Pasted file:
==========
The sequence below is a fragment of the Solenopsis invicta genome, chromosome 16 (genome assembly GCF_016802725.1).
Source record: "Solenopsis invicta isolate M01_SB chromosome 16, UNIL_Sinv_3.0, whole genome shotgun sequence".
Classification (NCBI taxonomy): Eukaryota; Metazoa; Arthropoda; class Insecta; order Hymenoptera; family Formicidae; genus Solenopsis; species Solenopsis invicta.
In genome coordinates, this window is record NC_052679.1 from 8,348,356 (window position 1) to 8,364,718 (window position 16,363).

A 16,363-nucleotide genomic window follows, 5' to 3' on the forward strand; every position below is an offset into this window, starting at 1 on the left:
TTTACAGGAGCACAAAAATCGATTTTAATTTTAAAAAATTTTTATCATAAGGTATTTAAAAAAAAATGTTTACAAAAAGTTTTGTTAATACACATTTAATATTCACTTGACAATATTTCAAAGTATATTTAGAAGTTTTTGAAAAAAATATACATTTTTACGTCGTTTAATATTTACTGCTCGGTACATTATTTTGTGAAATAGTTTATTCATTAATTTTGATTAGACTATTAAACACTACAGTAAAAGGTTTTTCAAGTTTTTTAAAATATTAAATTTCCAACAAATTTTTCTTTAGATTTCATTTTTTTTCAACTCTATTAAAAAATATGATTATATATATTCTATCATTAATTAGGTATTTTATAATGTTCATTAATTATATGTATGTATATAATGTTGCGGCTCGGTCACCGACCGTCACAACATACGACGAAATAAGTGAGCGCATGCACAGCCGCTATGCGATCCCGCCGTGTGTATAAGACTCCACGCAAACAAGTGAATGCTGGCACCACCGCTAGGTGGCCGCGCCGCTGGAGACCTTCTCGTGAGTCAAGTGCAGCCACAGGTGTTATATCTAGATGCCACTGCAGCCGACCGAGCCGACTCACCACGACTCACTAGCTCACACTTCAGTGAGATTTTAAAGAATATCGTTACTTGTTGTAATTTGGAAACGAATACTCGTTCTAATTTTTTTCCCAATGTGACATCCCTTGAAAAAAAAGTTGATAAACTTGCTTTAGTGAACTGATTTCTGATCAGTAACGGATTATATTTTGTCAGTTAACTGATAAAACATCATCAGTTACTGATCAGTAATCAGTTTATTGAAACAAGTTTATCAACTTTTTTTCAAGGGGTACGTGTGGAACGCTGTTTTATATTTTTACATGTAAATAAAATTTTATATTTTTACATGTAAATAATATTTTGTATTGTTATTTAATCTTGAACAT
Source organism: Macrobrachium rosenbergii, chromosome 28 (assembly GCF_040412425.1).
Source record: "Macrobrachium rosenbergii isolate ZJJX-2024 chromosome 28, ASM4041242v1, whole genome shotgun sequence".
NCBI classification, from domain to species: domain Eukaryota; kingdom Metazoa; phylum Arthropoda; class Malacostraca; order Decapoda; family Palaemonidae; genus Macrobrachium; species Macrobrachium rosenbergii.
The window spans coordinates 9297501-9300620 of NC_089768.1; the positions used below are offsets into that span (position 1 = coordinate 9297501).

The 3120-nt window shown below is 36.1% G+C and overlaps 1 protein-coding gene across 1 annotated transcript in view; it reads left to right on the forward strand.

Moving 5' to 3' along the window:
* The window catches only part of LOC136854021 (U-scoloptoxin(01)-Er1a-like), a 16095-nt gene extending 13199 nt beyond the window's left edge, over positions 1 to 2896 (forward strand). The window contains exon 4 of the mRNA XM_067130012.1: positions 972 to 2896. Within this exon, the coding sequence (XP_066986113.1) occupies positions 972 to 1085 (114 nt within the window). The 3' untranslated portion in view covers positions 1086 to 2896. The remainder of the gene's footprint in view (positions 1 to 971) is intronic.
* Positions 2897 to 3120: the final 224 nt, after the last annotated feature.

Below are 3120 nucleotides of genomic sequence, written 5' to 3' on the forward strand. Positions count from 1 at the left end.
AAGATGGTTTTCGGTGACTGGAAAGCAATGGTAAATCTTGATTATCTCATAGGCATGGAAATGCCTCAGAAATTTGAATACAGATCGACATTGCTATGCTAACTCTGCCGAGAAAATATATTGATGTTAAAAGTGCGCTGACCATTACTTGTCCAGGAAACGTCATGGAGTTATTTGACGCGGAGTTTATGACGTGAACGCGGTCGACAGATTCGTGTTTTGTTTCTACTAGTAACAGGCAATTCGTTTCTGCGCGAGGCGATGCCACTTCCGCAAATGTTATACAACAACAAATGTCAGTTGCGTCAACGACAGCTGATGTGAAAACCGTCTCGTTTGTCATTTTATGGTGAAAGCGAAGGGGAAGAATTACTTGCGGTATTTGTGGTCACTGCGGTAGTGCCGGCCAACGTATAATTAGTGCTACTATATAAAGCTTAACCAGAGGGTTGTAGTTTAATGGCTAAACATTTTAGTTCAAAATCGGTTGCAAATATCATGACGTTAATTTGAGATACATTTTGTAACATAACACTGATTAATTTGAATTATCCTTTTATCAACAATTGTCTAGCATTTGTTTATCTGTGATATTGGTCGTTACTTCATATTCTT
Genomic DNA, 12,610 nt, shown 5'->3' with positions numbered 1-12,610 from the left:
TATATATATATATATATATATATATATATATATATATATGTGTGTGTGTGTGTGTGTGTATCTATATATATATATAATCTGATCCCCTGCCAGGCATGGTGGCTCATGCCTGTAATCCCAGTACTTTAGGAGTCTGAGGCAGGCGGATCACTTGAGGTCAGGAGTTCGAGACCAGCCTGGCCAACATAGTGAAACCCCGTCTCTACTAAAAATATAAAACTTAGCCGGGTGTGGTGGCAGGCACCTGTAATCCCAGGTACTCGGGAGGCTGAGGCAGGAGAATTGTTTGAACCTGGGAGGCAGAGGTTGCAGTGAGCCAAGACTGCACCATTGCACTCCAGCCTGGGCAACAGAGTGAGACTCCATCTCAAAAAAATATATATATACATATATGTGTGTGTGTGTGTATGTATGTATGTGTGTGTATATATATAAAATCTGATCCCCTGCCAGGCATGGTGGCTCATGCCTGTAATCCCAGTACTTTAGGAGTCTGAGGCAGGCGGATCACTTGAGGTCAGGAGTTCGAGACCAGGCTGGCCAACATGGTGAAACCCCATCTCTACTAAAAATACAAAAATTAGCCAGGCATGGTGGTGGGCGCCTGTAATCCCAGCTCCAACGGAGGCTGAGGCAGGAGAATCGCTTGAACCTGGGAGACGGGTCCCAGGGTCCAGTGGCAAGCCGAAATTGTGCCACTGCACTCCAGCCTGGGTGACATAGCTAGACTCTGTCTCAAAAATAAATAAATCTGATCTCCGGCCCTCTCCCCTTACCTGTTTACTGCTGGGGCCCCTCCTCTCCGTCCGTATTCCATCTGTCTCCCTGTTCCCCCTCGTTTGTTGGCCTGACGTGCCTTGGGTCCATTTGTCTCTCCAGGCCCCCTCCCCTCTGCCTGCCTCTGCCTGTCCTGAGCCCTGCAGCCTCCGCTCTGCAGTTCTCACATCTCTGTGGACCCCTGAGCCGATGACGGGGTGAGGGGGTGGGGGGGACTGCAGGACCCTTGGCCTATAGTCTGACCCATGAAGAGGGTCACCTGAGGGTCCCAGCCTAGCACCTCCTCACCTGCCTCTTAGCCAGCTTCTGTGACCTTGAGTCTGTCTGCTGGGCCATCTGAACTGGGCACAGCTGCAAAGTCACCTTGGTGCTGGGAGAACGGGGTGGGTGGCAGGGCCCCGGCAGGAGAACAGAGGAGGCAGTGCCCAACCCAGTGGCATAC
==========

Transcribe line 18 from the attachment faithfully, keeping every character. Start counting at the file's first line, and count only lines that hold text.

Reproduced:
TATATATATATATATATATATATATATATATATATATATGTGTGTGTGTGTGTGTGTGTATCTATATATATATATAATCTGATCCCCTGCCAGGCATGGTGGCTCATGCCTGTAATCCCAGTACTTTAGGAGTCTGAGGCAGGCGGATCACTTGAGGTCAGGAGTTCGAGACCAGCCTGGCCAACATAGTGAAACCCCGTCTCTACTAAAAATATAAAACTTAGCCGGGTGTGGTGGCAGGCACCTGTAATCCCAGGTACTCGGGAGGCTGAGGCAGGAGAATTGTTTGAACCTGGGAGGCAGAGGTTGCAGTGAGCCAAGACTGCACCATTGCACTCCAGCCTGGGCAACAGAGTGAGACTCCATCTCAAAAAAATATATATATACATATATGTGTGTGTGTGTGTATGTATGTATGTGTGTGTATATATATAAAATCTGATCCCCTGCCAGGCATGGTGGCTCATGCCTGTAATCCCAGTACTTTAGGAGTCTGAGGCAGGCGGATCACTTGAGGTCAGGAGTTCGAGACCAGGCTGGCCAACATGGTGAAACCCCATCTCTACTAAAAATACAAAAATTAGCCAGGCATGGTGGTGGGCGCCTGTAATCCCAGCTCCAACGGAGGCTGAGGCAGGAGAATCGCTTGAACCTGGGAGACGGGTCCCAGGGTCCAGTGGCAAGCCGAAATTGTGCCACTGCACTCCAGCCTGGGTGACATAGCTAGACTCTGTCTCAAAAATAAATAAATCTGATCTCCGGCCCTCTCCCCTTACCTGTTTACTGCTGGGGCCCCTCCTCTCCGTCCGTATTCCATCTGTCTCCCTGTTCCCCCTCGTTTGTTGGCCTGACGTGCCTTGGGTCCATTTGTCTCTCCAGGCCCCCTCCCCTCTGCCTGCCTCTGCCTGTCCTGAGCCCTGCAGCCTCCGCTCTGCAGTTCTCACATCTCTGTGGACCCCTGAGCCGATGACGGGGTGAGGGGGTGGGGGGGACTGCAGGACCCTTGGCCTATAGTCTGACCCATGAAGAGGGTCACCTGAGGGTCCCAGCCTAGCACCTCCTCACCTGCCTCTTAGCCAGCTTCTGTGACCTTGAGTCTGTCTGCTGGGCCATCTGAACTGGGCACAGCTGCAAAGTCACCTTGGTGCTGGGAGAACGGGGTGGGTGGCAGGGCCCCGGCAGGAGAACAGAGGAGGCAGTGCCCAACCCAGTGGCATAC